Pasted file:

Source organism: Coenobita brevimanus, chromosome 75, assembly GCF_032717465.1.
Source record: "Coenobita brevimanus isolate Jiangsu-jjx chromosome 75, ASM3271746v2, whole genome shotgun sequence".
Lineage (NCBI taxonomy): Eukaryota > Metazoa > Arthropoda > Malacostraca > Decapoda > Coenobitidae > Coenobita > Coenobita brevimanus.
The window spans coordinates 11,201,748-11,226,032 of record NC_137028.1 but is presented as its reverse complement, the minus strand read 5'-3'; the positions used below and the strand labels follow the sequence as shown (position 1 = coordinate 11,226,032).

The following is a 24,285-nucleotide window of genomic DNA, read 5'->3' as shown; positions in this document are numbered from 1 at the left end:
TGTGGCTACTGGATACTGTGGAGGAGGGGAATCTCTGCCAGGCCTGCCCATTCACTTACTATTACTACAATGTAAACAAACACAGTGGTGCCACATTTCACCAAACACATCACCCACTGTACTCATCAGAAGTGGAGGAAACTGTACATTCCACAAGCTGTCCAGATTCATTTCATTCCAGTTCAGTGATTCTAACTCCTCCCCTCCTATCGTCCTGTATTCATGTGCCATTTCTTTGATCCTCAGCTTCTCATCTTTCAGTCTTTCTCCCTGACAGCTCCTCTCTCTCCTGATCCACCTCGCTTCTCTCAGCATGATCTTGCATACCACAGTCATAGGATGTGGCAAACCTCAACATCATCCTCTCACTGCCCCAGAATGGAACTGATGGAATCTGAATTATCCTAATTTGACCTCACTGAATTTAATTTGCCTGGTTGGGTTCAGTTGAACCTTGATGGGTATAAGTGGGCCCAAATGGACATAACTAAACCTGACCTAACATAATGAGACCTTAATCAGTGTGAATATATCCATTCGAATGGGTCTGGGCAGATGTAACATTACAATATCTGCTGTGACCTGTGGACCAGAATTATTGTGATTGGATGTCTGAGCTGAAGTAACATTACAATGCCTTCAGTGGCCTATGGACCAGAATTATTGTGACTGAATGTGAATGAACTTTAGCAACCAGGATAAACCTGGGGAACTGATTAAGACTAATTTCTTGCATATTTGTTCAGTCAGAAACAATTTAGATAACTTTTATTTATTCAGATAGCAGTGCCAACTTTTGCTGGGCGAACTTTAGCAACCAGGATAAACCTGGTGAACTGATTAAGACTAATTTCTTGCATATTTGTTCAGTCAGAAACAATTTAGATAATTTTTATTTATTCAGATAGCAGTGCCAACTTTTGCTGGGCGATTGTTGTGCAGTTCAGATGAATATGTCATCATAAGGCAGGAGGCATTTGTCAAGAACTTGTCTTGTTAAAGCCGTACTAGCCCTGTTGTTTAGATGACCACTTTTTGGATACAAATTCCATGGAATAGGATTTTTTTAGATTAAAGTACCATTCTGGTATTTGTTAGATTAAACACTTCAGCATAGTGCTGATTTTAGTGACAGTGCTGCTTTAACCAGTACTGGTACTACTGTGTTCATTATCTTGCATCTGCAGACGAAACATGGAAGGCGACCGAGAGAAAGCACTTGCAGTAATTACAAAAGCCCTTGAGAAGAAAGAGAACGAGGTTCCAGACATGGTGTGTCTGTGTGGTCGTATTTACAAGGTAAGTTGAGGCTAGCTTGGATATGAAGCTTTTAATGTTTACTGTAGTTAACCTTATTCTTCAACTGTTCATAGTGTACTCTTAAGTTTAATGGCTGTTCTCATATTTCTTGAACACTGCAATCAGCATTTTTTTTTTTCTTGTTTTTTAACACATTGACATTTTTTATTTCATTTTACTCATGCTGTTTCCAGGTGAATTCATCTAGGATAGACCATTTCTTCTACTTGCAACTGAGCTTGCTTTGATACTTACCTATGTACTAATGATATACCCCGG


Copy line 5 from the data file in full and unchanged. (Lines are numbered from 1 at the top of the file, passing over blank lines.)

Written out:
The following is a 24,285-nucleotide window of genomic DNA, read 5'->3' as shown; positions in this document are numbered from 1 at the left end: